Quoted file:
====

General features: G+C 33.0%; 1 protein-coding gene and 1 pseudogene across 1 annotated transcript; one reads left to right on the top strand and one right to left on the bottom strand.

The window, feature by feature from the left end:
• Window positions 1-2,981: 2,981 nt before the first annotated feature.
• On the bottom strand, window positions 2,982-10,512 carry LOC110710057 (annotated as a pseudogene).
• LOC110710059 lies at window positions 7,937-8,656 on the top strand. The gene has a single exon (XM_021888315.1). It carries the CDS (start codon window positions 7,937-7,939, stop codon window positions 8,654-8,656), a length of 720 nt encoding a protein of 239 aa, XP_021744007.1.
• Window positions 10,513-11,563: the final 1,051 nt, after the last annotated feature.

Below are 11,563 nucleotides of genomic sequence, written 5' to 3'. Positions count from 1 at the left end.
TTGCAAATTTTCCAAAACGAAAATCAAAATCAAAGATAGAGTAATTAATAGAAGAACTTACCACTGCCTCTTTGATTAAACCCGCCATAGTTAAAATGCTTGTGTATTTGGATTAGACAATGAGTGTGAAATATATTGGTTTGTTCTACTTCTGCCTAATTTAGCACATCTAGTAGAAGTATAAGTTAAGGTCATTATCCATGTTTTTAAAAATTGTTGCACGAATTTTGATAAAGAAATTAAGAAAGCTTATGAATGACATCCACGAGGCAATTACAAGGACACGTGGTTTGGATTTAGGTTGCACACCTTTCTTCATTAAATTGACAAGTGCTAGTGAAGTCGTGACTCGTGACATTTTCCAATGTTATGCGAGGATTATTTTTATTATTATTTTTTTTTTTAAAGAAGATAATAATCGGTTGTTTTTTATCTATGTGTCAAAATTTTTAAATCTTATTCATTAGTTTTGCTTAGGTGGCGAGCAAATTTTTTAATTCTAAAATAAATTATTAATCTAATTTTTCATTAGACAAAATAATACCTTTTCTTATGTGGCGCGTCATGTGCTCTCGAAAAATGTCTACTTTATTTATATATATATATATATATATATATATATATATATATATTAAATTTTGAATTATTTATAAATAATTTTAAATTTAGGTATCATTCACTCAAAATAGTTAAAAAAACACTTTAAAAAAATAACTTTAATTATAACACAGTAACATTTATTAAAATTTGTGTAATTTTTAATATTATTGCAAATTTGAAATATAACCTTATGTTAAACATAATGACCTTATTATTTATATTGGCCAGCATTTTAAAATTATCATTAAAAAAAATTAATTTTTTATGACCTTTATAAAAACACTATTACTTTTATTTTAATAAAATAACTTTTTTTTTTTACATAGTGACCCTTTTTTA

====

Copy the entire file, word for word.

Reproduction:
General features: G+C 33.0%; 1 protein-coding gene and 1 pseudogene across 1 annotated transcript; one reads left to right on the top strand and one right to left on the bottom strand.

The window, feature by feature from the left end:
• Window positions 1-2,981: 2,981 nt before the first annotated feature.
• On the bottom strand, window positions 2,982-10,512 carry LOC110710057 (annotated as a pseudogene).
• LOC110710059 lies at window positions 7,937-8,656 on the top strand. The gene has a single exon (XM_021888315.1). It carries the CDS (start codon window positions 7,937-7,939, stop codon window positions 8,654-8,656), a length of 720 nt encoding a protein of 239 aa, XP_021744007.1.
• Window positions 10,513-11,563: the final 1,051 nt, after the last annotated feature.

Below are 11,563 nucleotides of genomic sequence, written 5' to 3'. Positions count from 1 at the left end.
TTGCAAATTTTCCAAAACGAAAATCAAAATCAAAGATAGAGTAATTAATAGAAGAACTTACCACTGCCTCTTTGATTAAACCCGCCATAGTTAAAATGCTTGTGTATTTGGATTAGACAATGAGTGTGAAATATATTGGTTTGTTCTACTTCTGCCTAATTTAGCACATCTAGTAGAAGTATAAGTTAAGGTCATTATCCATGTTTTTAAAAATTGTTGCACGAATTTTGATAAAGAAATTAAGAAAGCTTATGAATGACATCCACGAGGCAATTACAAGGACACGTGGTTTGGATTTAGGTTGCACACCTTTCTTCATTAAATTGACAAGTGCTAGTGAAGTCGTGACTCGTGACATTTTCCAATGTTATGCGAGGATTATTTTTATTATTATTTTTTTTTTTAAAGAAGATAATAATCGGTTGTTTTTTATCTATGTGTCAAAATTTTTAAATCTTATTCATTAGTTTTGCTTAGGTGGCGAGCAAATTTTTTAATTCTAAAATAAATTATTAATCTAATTTTTCATTAGACAAAATAATACCTTTTCTTATGTGGCGCGTCATGTGCTCTCGAAAAATGTCTACTTTATTTATATATATATATATATATATATATATATATATATATATTAAATTTTGAATTATTTATAAATAATTTTAAATTTAGGTATCATTCACTCAAAATAGTTAAAAAAACACTTTAAAAAAATAACTTTAATTATAACACAGTAACATTTATTAAAATTTGTGTAATTTTTAATATTATTGCAAATTTGAAATATAACCTTATGTTAAACATAATGACCTTATTATTTATATTGGCCAGCATTTTAAAATTATCATTAAAAAAAATTAATTTTTTATGACCTTTATAAAAACACTATTACTTTTATTTTAATAAAATAACTTTTTTTTTTTACATAGTGACCCTTTTTTA